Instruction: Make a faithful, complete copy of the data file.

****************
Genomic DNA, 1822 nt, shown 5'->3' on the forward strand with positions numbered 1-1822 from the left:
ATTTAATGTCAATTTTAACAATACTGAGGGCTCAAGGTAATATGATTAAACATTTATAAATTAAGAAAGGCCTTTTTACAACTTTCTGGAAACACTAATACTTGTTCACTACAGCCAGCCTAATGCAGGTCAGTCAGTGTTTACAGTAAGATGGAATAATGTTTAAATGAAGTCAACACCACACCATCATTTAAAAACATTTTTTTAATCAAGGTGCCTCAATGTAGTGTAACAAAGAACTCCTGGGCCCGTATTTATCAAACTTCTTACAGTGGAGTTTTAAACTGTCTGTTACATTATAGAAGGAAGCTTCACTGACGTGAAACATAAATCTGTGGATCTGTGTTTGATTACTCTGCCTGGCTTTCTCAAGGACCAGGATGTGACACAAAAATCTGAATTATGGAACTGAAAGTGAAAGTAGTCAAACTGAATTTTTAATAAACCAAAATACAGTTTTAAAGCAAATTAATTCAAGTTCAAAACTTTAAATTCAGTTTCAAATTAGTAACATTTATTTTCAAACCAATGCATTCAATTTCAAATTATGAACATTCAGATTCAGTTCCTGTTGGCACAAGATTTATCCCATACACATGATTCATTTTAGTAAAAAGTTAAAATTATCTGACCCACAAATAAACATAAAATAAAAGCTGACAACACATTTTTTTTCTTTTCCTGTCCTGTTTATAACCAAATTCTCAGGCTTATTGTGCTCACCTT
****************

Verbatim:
Genomic DNA, 1822 nt, shown 5'->3' on the forward strand with positions numbered 1-1822 from the left:
ATTTAATGTCAATTTTAACAATACTGAGGGCTCAAGGTAATATGATTAAACATTTATAAATTAAGAAAGGCCTTTTTACAACTTTCTGGAAACACTAATACTTGTTCACTACAGCCAGCCTAATGCAGGTCAGTCAGTGTTTACAGTAAGATGGAATAATGTTTAAATGAAGTCAACACCACACCATCATTTAAAAACATTTTTTTAATCAAGGTGCCTCAATGTAGTGTAACAAAGAACTCCTGGGCCCGTATTTATCAAACTTCTTACAGTGGAGTTTTAAACTGTCTGTTACATTATAGAAGGAAGCTTCACTGACGTGAAACATAAATCTGTGGATCTGTGTTTGATTACTCTGCCTGGCTTTCTCAAGGACCAGGATGTGACACAAAAATCTGAATTATGGAACTGAAAGTGAAAGTAGTCAAACTGAATTTTTAATAAACCAAAATACAGTTTTAAAGCAAATTAATTCAAGTTCAAAACTTTAAATTCAGTTTCAAATTAGTAACATTTATTTTCAAACCAATGCATTCAATTTCAAATTATGAACATTCAGATTCAGTTCCTGTTGGCACAAGATTTATCCCATACACATGATTCATTTTAGTAAAAAGTTAAAATTATCTGACCCACAAATAAACATAAAATAAAAGCTGACAACACATTTTTTTTCTTTTCCTGTCCTGTTTATAACCAAATTCTCAGGCTTATTGTGCTCACCTT